Moot question doesn't matter what anyone thinks the law is the law
    Expand your mind or get left behind

  4. #4
    Moderator Octarine's Avatar
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    Default Re: Do you think it's fair?

    Quote Originally Posted by kandinsky View Post
    The disparity of the punishment feels unfair if we look at the result of the action, loss of life (irreversible) vs injury, but the law also takes into consideration the intent - malice vs negligence.
    That's the key and that is what most people forget. Together with Kant's Imperative.
    EOS

  5. #5

    Default Re: Do you think it's fair?

    I came across the following phase while attending a course long time ago:

    Justice is Law, Law is no Justice.

    Took me a long time to comprehend the phase
    Tangfolio, 9mm; CZ75 Shadow, 9mm; S&W 686, .38

  6. #6

    Default Re: Do you think it's fair?

    There are a differences between deliberate and accidental.

    If you cannot tell the differences, you are not qualify to judge whether is it fair or unfair.

    Many bikers drive dangerously in SG, cutting into the lanes of other vehicles like they owned the road. How do you know that the biker, who got killed, are obeying traffic law ?
    If the biker drive dangerously and die, do you think the car owner need to be punish severely ?

    If the mentally unsound man have a good lawyer and prove that he was mentally unsound when he attack the girls, he will be send to mental institute for treatment rather than go to jail.
    Last edited by Yutaka Go; 5th June 2016 at 04:26 PM.
    I eats, shoots & leaves

  7. #7
    Member Bukitimah's Avatar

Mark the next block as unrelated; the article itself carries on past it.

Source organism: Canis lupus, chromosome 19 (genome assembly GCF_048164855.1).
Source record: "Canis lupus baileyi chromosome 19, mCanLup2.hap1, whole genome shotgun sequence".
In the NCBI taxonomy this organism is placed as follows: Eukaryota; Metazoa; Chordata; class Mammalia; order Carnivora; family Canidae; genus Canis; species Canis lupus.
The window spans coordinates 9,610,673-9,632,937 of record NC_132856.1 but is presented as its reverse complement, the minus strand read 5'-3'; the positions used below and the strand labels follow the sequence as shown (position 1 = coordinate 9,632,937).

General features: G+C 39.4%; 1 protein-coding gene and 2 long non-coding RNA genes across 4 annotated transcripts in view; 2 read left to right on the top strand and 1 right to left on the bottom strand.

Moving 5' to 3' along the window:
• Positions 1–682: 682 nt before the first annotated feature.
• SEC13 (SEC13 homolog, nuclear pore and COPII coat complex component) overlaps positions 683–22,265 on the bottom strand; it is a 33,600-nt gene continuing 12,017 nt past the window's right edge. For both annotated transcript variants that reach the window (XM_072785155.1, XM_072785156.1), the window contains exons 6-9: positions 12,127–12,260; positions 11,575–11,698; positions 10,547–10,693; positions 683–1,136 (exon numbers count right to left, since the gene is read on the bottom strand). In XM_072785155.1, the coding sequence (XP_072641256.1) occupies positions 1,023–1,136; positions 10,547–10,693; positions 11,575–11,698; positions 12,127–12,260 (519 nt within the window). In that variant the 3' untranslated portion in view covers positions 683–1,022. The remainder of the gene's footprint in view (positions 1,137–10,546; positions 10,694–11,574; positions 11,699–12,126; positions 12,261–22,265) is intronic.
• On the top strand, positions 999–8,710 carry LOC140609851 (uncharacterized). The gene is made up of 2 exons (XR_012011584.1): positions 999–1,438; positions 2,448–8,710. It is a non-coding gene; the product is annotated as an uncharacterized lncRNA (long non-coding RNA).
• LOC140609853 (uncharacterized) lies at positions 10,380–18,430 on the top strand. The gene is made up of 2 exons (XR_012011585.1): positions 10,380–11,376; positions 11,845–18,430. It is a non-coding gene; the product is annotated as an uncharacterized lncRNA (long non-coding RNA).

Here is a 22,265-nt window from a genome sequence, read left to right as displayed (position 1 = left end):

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    Default Re: Do you think it's fair?

    Read it somewhere which I think is useful to know 'Remembering a wrong is carrying a burden in the mind'.

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    Default Re: Do you think it's fair?

    Quote Originally Posted by kandinsky View Post
    The disparity of the punishment feels unfair if we look at the result of the action, loss of life (irreversible) vs injury, but the law also takes into consideration the intent - malice vs negligence.

    You can't really say "next time do not beat up people..just kill as the sentence is lighter", as if that attacker had killed those 3 girls deliberately during his attack, you can be pretty sure he'll be looking at more than 6 months' jail. If there was evidence to show that this biker was specifically targeted and run over by the murderer, my guess is that it would be more than 3 weeks jail, definitely a few years.

    Read this: http://transport.asiaone.com/news/ge...-negligent-act
    What BS!
    Death caused by negligence is tolerable??
    Are you saying it is ok for some human being to die due to the stupidity of another?
    What nonsense!!!

  9. #9
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    Default Re: Do you think it's fair?

    It is ok for someone 's father to die due to another 's negligence of doing proper lift maintenance???
    BS!!

  10. #10
    Moderator Octarine's Avatar
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    Default Re: Do you think it's fair?

    Quote Originally Posted by can100D View Post
    What BS!
    Death caused by negligence is tolerable??
    Are you saying it is ok for some human being to die due to the stupidity of another?
    What nonsense!!!
    So in other words: if you drink and drive, causing an accident whereby someone else dies as result, you will accept capital punishment for you as the driver?
    Because death by negligence is not acceptable to you, so it becomes homicide.
    EOS

  11. #11

    Default Re: Do you think it's fair?

    Quote Originally Posted by can100D View Post
    Death caused by negligence is tolerable??
    Are you saying it is ok for some human being to die due to the stupidity of another?
    Where was it implied that it is tolerable or ok?

    No, it's neither tolerable or ok.
    Last edited by kandinsky; 11th June 2016 at 12:03 PM.